Home

Slowly But Surely, Attention Turning To Future Of Sandy Hook School

Knowing that Sandy Hook School students and staff will be welcome and secure at Monroe’s Chalk Hill School facility until at least June of 2014, First Selectman Pat Llodra and a number of other officials at the local, state and federal level are beginning the long process of focusing on how, when and where students and staff will eventually return home to Newtown.

To that end, Mrs Llodra has been working to form a coalition of 28 elected officials drawn from the Boards of Selectmen, Education, Finance and the Legislative Council who will gather and meet to receive information.

In a statement received for publication in today’s edition of The Bee, Mrs Llodra explained that the group will then carefully review every option for locating, building and rebuilding Sandy Hook School.

“Ultimately, these elected representatives will make recommendations based on an analysis of these options in the context of the community voice, and understanding of the greater good, including short and long-term district education goals and vision for the community,” Mrs Llodra writes.

She said the government meetings will be public, carefully structured, and led by facilitators experienced in leading groups in complex decision-making.

A planning committee consisting of Mrs Llodra, finance board Chairman John Kortze, school board Vice-Chair Laura Roche and council representatives Mary Ann Jacob, Kathryn Fetchick and Dr Neil Chaudhary will select the facilitators, schedule meetings, and coordinate logistics for gatherings.

Another committee headed up by Land Use Agency officials George Benson and Rob Sibley is charged with providing all the research for the community and full committee to consider.

Lending expertise to that research panel is Phil Clark of Claris Construction, Chris Smith, Mike DiNallo and Kevin King of Turner Construction, BL Companies, an engineering firm and its representatives John Mancini and Jim Fielding; traffic engineer Mike Galante; and Todd Perry of Cherry Hill Construction.

Mrs Llodra said part of this group’s charge is to identify and complete an analysis of every public and private parcel in the vicinity of Sandy Hook School that might be used for a possible new school facility.

“They will provide us with complete site documentation from acreage to accessible utilities, as well as the proximity to wetlands and all other related considerations,” Mrs Llodra said. “Every possible site has to be fully explored.”

This group is already working and meeting twice weekly, she added. In the end, Mrs Llodra is counting on the group to also provide modeling of a possible future Sandy Hook School facility down to anticipated square footage and layout corresponding to that of the now vacant school building.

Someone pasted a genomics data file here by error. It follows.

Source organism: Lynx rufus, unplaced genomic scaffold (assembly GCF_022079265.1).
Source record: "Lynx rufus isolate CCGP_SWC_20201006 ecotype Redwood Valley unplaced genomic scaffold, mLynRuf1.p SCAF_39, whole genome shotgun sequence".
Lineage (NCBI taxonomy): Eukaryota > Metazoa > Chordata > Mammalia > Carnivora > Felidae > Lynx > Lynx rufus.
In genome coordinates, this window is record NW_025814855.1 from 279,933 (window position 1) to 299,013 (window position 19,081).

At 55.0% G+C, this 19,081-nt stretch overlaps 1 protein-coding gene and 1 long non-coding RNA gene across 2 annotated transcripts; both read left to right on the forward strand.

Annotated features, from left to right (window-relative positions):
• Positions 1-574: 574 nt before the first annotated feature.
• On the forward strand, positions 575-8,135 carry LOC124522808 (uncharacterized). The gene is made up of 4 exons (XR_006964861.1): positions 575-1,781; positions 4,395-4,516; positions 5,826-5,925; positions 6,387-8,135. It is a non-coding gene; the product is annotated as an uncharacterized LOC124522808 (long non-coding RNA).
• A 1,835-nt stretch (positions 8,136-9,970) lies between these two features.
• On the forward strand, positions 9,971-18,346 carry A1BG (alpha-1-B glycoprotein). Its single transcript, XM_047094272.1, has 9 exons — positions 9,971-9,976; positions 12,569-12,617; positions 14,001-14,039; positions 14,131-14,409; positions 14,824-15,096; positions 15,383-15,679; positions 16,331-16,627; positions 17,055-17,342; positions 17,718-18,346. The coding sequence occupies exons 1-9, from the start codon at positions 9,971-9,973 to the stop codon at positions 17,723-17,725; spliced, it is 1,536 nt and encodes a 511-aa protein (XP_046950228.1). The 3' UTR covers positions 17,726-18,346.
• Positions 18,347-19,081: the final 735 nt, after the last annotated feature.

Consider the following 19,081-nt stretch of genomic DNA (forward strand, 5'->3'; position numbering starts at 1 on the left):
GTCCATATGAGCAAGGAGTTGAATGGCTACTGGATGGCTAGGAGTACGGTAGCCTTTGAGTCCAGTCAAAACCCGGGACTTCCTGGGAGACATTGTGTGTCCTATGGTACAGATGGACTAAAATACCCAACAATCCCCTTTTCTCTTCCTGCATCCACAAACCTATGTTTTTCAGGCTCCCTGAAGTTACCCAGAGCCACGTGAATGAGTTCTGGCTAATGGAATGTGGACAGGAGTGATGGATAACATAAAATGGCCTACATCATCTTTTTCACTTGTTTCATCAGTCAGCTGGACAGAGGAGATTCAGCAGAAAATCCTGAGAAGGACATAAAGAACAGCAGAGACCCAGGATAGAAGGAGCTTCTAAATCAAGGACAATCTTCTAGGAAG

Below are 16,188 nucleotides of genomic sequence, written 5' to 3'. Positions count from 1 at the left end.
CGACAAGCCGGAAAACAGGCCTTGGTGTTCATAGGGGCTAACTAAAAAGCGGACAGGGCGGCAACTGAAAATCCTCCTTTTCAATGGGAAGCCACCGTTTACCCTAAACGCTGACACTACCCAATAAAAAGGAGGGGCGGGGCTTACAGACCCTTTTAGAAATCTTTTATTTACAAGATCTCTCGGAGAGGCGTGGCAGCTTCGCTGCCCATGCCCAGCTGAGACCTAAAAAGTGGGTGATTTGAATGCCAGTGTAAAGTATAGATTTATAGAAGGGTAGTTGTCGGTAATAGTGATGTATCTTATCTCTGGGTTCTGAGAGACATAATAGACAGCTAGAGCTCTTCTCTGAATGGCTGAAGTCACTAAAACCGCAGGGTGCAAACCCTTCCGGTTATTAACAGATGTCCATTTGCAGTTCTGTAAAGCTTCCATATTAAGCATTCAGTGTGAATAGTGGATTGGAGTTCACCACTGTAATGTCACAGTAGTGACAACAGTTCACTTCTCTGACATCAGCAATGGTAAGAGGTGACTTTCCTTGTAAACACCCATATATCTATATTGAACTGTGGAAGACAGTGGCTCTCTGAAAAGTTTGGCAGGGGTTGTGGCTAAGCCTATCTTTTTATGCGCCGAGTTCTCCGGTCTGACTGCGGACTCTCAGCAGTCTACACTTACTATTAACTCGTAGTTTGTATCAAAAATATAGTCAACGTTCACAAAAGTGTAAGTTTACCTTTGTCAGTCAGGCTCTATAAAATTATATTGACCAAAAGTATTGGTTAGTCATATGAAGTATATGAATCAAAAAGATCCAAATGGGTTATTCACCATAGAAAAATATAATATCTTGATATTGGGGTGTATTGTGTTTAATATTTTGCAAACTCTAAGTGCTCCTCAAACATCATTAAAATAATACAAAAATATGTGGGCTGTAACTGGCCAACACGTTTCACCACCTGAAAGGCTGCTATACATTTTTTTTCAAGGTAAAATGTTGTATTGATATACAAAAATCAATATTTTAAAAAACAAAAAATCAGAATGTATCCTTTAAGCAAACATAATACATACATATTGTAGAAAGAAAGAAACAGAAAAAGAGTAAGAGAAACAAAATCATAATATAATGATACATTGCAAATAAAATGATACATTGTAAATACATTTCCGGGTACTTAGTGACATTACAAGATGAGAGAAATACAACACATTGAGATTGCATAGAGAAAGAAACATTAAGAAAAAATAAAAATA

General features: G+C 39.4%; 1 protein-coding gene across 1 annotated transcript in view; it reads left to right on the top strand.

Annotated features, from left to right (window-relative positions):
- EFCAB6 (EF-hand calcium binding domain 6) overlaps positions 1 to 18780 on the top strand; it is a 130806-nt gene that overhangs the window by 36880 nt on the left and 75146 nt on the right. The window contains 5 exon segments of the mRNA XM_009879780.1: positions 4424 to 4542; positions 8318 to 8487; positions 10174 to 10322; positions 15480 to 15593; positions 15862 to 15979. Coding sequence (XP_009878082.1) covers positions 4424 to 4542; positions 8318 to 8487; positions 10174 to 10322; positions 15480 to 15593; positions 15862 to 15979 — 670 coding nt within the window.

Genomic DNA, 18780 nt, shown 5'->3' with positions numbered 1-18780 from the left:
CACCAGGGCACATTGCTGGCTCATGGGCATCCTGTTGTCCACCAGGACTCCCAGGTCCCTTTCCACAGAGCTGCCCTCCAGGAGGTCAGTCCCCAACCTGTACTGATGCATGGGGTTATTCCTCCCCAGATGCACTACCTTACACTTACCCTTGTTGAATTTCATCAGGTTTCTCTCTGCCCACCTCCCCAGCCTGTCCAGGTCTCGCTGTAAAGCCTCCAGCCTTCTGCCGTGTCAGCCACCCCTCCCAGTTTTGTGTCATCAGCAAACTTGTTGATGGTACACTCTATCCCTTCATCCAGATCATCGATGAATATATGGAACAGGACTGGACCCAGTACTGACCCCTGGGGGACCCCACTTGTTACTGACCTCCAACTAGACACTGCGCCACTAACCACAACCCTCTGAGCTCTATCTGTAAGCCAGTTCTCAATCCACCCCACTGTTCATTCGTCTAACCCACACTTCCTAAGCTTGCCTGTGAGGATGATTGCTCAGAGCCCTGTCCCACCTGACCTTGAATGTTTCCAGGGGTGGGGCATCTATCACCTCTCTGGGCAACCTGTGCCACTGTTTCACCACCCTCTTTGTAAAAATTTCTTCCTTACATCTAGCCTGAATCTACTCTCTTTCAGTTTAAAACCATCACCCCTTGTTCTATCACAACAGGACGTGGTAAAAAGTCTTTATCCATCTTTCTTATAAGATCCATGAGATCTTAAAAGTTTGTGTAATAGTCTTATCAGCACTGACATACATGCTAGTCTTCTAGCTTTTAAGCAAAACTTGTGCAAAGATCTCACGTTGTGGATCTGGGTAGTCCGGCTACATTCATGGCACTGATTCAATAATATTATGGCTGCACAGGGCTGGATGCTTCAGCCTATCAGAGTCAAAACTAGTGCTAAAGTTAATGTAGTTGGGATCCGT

Mrs Llodra has announced that she hopes to have much of the review process complete by May 1. 

“This is going to be difficult work - full of challenges, emotion, and personal passions,” she writes. “I ask all to be patient with us in this process. We are committed to serving you and will always do our best, but this is new territory for all of us.”

The first selectman expects the 28 members of the combined boards and council will come to these decision-making sessions having had many opportunities to hear and feel the “voices of the community,” particularly of those for whom the events of December 14 were so significant and which bear most directly on the school facility decision. 

“We are gathering input from many constituencies: the general public; Sandy Hook School parents; parents of the students who survived; parents of victims; and Sandy Hook teachers and staff,” she writes. “Each of these input sessions are held multiple times with groups varying in size from many members to a single participant.”

While the initial input is hoped to be complete by the first week of March, Mrs Llodra said every Newtown person should know that each committee member remains open to comments and suggestions throughout the entire review process.

“Emails, calls, and general correspondence are welcome at all times,” she said. “Once we have a plan for moving forward, we will reconvene with our state and federal partners to determine funding sources. I continue to be confident that these partners will do every thing possible to help us implement our plan for the Sandy Hook School facility.” 

Mrs Llodra said once the community has a plan and funding secured, the project will follow the typical school construction process.

More stories like this: Sandy Hook Elementary, Llodra
You must register or login to post a comment.